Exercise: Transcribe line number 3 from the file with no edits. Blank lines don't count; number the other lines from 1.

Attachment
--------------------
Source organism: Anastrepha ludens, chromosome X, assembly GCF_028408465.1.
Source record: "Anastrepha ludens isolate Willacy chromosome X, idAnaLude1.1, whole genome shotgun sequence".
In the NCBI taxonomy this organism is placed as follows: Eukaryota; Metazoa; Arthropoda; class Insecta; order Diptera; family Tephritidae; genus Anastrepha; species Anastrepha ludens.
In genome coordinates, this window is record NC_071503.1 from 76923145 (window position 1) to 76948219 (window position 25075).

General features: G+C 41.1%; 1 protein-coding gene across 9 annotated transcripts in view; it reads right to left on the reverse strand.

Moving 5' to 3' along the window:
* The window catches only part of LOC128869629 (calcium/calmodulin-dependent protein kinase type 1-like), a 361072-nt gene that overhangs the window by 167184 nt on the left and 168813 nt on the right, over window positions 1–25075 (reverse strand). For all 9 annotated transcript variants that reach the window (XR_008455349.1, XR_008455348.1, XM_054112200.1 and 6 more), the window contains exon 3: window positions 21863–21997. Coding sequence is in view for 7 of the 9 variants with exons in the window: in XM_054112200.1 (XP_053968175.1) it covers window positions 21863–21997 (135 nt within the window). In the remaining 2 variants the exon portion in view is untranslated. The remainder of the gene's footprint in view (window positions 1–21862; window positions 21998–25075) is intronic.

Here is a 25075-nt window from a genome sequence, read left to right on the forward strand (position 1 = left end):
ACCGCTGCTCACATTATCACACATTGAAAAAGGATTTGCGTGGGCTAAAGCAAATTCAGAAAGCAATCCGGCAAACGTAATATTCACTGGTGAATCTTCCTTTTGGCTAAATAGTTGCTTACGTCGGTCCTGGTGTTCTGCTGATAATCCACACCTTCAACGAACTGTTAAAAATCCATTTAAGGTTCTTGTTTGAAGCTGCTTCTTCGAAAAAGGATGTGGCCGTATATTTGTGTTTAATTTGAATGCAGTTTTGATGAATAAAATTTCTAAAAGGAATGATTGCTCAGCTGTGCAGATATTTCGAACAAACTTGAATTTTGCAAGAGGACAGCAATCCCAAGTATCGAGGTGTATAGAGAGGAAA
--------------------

In the NCBI taxonomy this organism is placed as follows: Eukaryota; Metazoa; Arthropoda; class Insecta; order Diptera; family Tephritidae; genus Anastrepha; species Anastrepha ludens.